I came across a Huffington Post/YouGov poll today that asked a simple question: “Should it be legal or illegal for companies to ask employees to vote for candidates they support?” Not surprisingly, as of the time of my vote (I said yes), the vast majority of responders said “illegal”.
In reading this question, it would not surprise me if a lot of people were of the mindset that the company in question would be able to determine how a particular employee voted and could then weed out those who don’t align politically with the company. Except that’s not entirely possible.
In the United States, all elections are carried out by secret ballot. This wasn’t always the case, and the practice wasn’t universal across the United States until 1892 (there were 44 States in the US at the time). Under that practice, it would be impossible for someone to determine how you voted unless you explicitly say how you voted.
That a person voted in a particular election is public record, but how that person voted is not available. It is not possible for someone to determine from public records how you voted in a particular election, only that you voted. So it would be impossible for your employer to determine whether you voted for a candidate they support.
Now your employer may be able to determine who in their company voted in the most recent election. If they believe voting to be important, they could use that information to modify company policies to try to encourage as many to get to the polls as possible. They may also be able to determine if they’re registered to vote and, again, modify company policies to encourage registration. A lot of people think there are major privacy concerns at play here, but I don’t share that point of view.
So then, if your employer wants to promote a particular candidate around the office, should that be illegal or legal? I believe it should be completely legal, so let’s get into this.
For one, there’s the First Amendment to the Constitution. The Supreme Court of the United States ruled in the infamous and landmark Citizens United case that corporations can promote political candidates or causes. They are still open to the consequences of their political speech, but they are not barred from making it. This means that if a corporation wishes to send out an e-mail to employees encouraging them to support a particular candidate or ballot initiative, they are free to do so. I think the only subjects on which they are still barred from doing so have to do with unionization or labor relations, courtesy of Federal laws and regulations regarding those topics.
For example, I work for a large health care corporation in the United States. This past election cycle they didn’t send out any messages encouraging us to support any particular candidate or ballot initiative. The same for 2012 when Missouri Proposition E was on the ballot regarding health insurance exchanges in the State — it requires the legislature or voters to approve any health insurance exchange to be created under the Affordable Care Act.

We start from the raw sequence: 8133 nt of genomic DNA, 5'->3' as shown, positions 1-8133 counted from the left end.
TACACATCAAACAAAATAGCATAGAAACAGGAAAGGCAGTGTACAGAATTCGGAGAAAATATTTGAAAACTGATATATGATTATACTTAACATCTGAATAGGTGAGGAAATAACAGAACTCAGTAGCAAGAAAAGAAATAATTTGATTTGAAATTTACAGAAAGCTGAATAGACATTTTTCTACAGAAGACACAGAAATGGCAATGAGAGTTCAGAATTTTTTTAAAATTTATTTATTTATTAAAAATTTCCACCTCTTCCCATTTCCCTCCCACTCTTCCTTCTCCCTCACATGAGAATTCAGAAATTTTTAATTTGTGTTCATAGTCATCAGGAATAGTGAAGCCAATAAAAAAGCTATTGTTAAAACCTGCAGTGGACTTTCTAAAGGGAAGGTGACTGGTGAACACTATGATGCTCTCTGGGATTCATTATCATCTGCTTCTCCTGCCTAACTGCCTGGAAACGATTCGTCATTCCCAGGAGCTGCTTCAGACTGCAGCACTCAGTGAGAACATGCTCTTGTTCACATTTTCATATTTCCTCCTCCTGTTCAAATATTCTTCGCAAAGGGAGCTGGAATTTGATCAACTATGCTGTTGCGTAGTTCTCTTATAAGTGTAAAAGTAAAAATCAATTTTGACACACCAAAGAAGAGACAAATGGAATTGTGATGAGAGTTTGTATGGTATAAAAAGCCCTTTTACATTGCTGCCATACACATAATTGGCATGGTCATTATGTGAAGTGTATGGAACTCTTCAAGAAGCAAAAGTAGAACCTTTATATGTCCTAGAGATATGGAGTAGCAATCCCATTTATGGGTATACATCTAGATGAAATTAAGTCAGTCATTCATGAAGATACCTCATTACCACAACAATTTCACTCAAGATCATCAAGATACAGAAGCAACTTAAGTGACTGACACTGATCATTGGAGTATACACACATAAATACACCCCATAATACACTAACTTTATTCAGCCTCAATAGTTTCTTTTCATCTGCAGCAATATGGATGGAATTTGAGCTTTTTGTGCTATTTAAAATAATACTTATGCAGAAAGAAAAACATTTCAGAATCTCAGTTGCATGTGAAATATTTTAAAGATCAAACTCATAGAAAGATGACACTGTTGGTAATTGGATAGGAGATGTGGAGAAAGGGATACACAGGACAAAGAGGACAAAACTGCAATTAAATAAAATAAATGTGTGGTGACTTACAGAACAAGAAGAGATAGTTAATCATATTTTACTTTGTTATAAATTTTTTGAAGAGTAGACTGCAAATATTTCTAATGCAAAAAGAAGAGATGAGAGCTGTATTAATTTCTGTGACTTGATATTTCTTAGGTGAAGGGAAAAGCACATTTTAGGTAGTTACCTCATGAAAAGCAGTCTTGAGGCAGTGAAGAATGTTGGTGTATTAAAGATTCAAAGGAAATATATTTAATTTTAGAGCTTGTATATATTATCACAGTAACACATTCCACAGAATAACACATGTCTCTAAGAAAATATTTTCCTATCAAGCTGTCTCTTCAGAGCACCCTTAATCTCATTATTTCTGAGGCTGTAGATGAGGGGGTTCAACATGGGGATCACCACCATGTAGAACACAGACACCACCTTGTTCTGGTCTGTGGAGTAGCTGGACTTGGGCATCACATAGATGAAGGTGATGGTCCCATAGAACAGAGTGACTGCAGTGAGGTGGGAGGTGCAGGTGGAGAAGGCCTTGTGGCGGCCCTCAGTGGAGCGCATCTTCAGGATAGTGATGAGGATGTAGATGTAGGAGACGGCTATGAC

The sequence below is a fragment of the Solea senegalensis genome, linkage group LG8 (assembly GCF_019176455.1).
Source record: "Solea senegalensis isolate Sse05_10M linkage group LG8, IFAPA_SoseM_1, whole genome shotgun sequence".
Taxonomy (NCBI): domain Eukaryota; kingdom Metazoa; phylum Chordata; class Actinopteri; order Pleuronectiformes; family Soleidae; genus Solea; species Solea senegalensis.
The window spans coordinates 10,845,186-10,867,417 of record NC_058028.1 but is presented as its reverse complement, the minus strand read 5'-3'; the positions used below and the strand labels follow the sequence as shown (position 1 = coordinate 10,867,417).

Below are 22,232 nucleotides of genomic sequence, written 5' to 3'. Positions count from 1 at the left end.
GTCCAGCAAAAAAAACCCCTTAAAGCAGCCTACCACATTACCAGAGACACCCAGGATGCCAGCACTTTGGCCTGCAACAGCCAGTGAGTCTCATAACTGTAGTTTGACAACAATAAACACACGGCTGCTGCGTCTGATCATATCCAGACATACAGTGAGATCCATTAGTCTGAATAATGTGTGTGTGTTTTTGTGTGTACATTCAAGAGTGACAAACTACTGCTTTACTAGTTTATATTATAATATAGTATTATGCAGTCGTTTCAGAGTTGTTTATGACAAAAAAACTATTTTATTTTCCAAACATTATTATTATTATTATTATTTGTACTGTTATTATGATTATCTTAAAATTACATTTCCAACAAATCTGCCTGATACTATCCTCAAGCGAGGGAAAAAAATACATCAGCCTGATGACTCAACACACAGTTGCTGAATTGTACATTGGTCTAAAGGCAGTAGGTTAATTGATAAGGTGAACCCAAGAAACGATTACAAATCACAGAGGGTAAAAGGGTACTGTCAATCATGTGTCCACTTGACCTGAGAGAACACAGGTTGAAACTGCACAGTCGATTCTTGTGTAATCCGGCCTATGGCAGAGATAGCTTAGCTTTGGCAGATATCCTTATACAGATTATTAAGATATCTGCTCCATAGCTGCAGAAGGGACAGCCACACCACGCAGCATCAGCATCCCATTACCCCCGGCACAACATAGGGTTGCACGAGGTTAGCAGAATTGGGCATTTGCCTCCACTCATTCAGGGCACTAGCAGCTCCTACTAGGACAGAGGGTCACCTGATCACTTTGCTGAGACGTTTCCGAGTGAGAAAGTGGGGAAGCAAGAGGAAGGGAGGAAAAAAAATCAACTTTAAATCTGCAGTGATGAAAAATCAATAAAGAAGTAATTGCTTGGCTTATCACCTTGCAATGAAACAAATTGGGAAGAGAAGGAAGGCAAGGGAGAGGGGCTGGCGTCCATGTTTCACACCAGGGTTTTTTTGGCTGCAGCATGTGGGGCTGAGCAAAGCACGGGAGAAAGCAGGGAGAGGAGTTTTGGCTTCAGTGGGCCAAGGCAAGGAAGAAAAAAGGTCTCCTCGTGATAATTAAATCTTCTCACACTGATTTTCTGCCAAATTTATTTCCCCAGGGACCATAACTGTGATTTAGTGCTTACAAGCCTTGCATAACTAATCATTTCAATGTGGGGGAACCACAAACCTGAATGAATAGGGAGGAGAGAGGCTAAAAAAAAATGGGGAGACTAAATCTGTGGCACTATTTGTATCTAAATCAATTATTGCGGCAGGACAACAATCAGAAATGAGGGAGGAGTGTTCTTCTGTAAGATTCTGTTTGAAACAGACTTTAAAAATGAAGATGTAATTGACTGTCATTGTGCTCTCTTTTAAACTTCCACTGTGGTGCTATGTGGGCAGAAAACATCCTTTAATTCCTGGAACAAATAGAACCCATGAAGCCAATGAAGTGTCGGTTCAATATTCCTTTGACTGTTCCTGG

While they never sent out any kind of communication asking us to support a particular candidate or ballot initiative, it is not illegal for them to do so, nor should it be illegal for them to do so.
But again I feel in considering this question, many probably think that corporations could go one step further and reprimand or otherwise show disfavor toward employees who do not vote a particular way. Political affiliation is not a protected class under employer discrimination laws, and at-will employment laws mean a person or their employer may terminate employment for any reason or none — except reasons specifically barred by discrimination laws.
So could a person be terminated simply for voting the “wrong way”? Yes.
Would any corporation actually do such a thing? No. There is plenty that safeguards against such an action that most do not readily consider.
For one, if the employee in question had a long tenure with the company, that person would be very costly loss to the company. Even then, training a new employee would be expensive for most companies. Every employee brings some kind of value to the company that would be lost if they were terminated, even if for cause.
Second, nothing bars the employee from going public with the reason for their termination. I know the typical retort: the employer would sue the former employee to keep them from going public. While this could happen, truth is a defense to any lawsuit alleging libel, slander or defamation. So if you believe you were terminated because of your politics, and only because of your politics, you’d better be able to defend such a claim if you go public with it.
If the employer can cite a different or compounding reason for your termination, you lose. And as lawsuits are public record, if you lose a defamation suit brought by a former employer, you lose even more. So if you’re going to go public with claims that are defaming toward your previous employer, you’d better be absolutely right about it, because you may have to defend those claims in Court.
So in the end, yes an employer should be allowed to encourage their employees to vote a particular way. And while an employer technically can fire an employee for not voting a particular way, there are numerous safeguards that would prevent an employer from doing so.
But the only way your employer could know, definitively, how you voted is if you actually say how you voted.